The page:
Background: Pregnant women living with HIV-1 infection (PWLWH) have an elevated risk of preterm birth (PTB) of unknown aetiology, which remains after successful suppression of HIV. Women at high risk for HIV have a common bacterial profile which has been associated with poor birth outcomes. We set out to explore factors associated with gestational age at delivery of PWLWH in a UK population.Methods: Prospective study of PWLWH (n = 53) in whom the vaginal microbiota and cervicovaginal cytokine milieu were assessed using metataxonomics and multiplexed immunoassays, respectively. Cross-sectional characterisation of vaginal microbiota in PWLWH were compared with 22 HIV uninfected pregnant women (HUPW) at a similar second trimester timepoint. Within PWLWH the relationships between bacterial composition, inflammatory response, and gestational age at delivery were explored.Findings: There was a high rate of PTB among PWLWH (12%). In the second trimester the vaginal microbiota was more diverse in PWLWH than in HUPW (Inverse Simpson Index, p = 0.0004 and Species Observed, p = 0.009). PWLWH had a lower prevalence of L. crispatus dominant vaginal microbiota group (VMB I, 15 vs 54%) than HUPW and higher prevalence of L. iners dominant (VMB III, 36 vs 9% and VMB IIIB, 15 vs 5%) and mixed anaerobes (VMB IV, 21 vs 0%). Across the second and third trimesters in PWLWH, VMB III/IIIB and IV were associated with PTB and with increased local inflammation [cervicovaginal fluid (CVF) cytokine concentrations in upper quartile]. High bacterial diversity and anaerobic bacterial abundance were also associated with CVF pro-inflammatory cytokines, most notably IL-1β.Interpretation: There is an association between local inflammation, vaginal dysbiosis and PTB in PWLWH. Understanding the potential of antiretroviral therapies to influence this cascade will be important to improve birth outcomes in this population.

Journal article

Zarasvand S, Bayar E, Adan M, Mountain K, Lewis H, Joash K, Teoh TG, Bennett PR, Das S, Sykes Let al., 2020, Rapid quality improvement in a preterm birth clinic care pathway during the COVID-19 pandemic, BMJ Open Quality, Vol: 9, Pages: 1-9, ISSN: 2399-6641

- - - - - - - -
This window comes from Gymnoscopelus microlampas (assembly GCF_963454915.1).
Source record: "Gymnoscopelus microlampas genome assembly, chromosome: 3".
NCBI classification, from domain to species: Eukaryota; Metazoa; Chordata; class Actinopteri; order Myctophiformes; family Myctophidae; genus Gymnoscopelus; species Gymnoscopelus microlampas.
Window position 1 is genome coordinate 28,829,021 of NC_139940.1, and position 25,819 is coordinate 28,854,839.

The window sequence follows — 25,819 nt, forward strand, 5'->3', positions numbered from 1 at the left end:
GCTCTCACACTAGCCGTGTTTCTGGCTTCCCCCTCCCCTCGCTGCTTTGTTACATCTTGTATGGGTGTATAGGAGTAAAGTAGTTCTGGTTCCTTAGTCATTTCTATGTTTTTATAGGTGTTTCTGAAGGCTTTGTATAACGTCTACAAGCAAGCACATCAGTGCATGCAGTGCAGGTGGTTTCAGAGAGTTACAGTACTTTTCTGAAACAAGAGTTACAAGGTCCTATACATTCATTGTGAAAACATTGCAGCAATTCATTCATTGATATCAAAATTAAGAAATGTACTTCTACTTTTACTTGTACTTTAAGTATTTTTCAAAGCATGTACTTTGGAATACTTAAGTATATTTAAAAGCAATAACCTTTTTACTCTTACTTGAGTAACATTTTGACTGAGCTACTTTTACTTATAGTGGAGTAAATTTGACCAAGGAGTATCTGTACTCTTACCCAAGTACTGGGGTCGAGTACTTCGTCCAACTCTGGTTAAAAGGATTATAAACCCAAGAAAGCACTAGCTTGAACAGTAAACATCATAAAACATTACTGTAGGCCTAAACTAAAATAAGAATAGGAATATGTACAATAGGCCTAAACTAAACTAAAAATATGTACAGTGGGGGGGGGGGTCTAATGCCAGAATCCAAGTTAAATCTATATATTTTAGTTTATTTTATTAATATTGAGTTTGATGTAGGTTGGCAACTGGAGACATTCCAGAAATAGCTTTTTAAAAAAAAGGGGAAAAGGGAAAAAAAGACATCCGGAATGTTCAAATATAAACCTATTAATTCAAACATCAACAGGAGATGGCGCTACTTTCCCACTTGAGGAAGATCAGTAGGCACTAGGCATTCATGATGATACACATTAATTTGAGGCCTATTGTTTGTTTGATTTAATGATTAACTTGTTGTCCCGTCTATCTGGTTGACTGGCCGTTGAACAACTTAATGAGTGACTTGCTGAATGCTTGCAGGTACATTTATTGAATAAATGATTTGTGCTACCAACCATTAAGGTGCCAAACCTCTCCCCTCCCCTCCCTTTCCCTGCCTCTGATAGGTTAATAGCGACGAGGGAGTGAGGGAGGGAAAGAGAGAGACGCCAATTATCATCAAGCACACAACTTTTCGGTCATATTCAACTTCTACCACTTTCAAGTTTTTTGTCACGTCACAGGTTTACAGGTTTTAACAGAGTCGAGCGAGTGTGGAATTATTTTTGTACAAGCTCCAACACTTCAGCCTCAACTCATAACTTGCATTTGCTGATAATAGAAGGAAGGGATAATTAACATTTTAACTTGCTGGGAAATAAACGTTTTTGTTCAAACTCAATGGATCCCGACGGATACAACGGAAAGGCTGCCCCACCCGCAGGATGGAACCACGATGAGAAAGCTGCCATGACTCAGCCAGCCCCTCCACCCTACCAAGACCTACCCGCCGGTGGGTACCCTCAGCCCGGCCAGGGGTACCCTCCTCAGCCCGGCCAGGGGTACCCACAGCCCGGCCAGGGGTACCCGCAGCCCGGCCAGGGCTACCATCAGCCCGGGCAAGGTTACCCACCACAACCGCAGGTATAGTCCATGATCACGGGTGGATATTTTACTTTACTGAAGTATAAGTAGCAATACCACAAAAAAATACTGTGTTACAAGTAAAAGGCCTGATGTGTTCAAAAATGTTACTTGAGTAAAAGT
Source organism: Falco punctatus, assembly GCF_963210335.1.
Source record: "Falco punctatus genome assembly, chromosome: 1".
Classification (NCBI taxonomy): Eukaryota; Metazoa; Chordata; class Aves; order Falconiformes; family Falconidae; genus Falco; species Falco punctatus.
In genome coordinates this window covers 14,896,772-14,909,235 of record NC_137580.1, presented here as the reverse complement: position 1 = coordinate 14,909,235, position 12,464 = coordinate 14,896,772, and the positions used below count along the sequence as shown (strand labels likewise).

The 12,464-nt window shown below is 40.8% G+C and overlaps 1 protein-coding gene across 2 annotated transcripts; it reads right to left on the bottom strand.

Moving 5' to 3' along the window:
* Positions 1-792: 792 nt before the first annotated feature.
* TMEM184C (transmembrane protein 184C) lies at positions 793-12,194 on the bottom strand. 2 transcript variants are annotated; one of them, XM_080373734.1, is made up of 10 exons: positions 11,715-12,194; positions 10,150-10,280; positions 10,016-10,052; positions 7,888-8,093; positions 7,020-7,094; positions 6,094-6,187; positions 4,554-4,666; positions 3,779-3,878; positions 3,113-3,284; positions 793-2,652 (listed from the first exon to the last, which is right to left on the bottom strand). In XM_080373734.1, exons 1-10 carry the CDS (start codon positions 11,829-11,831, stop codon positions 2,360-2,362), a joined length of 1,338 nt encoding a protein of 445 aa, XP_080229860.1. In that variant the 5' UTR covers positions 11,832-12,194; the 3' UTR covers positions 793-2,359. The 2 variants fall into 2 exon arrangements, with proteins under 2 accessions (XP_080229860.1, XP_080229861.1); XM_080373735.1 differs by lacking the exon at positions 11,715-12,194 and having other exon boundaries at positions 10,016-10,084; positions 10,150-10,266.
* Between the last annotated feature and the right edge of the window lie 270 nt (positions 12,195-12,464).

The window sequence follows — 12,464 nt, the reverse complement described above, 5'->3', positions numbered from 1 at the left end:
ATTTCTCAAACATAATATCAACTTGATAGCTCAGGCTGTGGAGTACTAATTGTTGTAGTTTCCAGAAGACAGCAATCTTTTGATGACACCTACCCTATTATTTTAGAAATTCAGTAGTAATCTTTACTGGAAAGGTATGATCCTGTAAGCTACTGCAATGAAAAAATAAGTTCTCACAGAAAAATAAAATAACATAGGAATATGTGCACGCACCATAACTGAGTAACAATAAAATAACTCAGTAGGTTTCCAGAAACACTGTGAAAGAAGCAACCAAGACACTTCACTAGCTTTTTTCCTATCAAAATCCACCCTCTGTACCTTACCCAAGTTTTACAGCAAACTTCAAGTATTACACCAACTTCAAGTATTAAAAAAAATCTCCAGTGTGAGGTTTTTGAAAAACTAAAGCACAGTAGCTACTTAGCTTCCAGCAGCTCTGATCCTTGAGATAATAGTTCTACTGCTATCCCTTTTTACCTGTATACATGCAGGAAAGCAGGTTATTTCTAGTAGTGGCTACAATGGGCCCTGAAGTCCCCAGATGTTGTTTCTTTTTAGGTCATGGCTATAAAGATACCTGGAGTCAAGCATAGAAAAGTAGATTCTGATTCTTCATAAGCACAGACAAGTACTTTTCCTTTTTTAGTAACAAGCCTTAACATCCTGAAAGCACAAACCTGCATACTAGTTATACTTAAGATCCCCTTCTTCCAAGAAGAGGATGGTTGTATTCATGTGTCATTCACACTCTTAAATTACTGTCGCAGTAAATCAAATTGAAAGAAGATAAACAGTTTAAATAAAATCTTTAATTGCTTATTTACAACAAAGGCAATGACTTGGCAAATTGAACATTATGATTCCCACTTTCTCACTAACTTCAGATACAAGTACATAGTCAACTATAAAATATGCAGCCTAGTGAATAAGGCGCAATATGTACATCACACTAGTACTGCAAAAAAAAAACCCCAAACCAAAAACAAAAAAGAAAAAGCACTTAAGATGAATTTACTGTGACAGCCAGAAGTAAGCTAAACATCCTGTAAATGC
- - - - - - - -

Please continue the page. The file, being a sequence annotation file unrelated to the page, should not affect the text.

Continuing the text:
Background Preterm birth (PTB) occurs in 8% of births in the UK. At Imperial College Healthcare NHS Trust, our PTB prevention clinic manages the care of approximately 1000 women/year. Women referred to the clinic are seen from 12 weeks of pregnancy with subsequent appointments every 2–4 weeks to measure cervical length (CL) using transvaginal ultrasound (TVUS). Women with a history of cervical weakness or short cervix on TVUS are offered a cervical cerclage.Local problem During the COVID-19 outbreak, pregnant women were strongly advised to avoid social mixing and public transport. The National Health Service had to rapidly adopt remote consultation and redesign clinical pathways in order to reduce transmission, exposure and spread among women at high risk of PTB.Methods We focused on Specific, Measurable, Achievable, Realistic and Timebound aims and used a driver diagram to visualise our changes. We used a series of Plan Do Study Act cycles to evaluate and adapt change ideas through the UK’s national lockdown during the COVID-19 pandemic between 23 March and 29 May 2020.Results We reduced the number of face-to-face appointments by 54%. This was achieved by increasing remote telephone consultations from 0% to 64%, and by reducing the intensity of surveillance. The rate of regional anaesthetic was increased from 53% to 95% for cerclage placement in order to minimise the number of aerosol-generating procedures. Patient and staff satisfaction responses to these changes were used to tailor practices. No women tested positive for COVID-19 during the study period.Conclusions By using quality improvement methodology, we were able to safely and rapidly implement a new care pathway for women at high risk of PTB which was acceptable to patients and staff, and effective in reducing exposure of COVID-19.

Journal article

Coomarasamy A, Devall AJ, Brosens JJ, Quenby S, Stephenson MD, Sierra S, Christiansen OB, Small R, Brewin J, Roberts TE, Dhillon-Smith R, Harb H, Noordali H, Papadopoulou A, Eapen A, Prior M, Di Renzo GC, Hinshaw K, Mol BW, Lumsden MA, Khalaf Y, Shennan A, Goddijn M, van Wely M, Al-Memar M, Bennett P, Bourne T, Rai R, Regan L, Gallos IDet al., 2020, Micronized vaginal progesterone to prevent miscarriage: a critical evaluation of randomized evidence, Obstetrical and Gynecological Survey, Vol: 75, Pages: 743-744, ISSN: 0029-7828

Historically, a lack of methodologically strong and generalizable studies has limited policy makers from recommending the use of progesterone supplementation to improve outcomes in women at high risk of miscarriage. The PROMISE and PRISM trials were carried out to rectify this and generate robust evidence on the role of progesterone supplementation to prevent miscarriage.

Journal article

Kim SH, MacIntyre D, Binkhamis R, Cook J, Sykes L, Bennett P, Terzidou Vet al., 2020, Maternal plasma miRNAs as potential biomarkers for detecting risk of small-for-gestational-age births, EBioMedicine, Vol: 62, ISSN: 2352-3964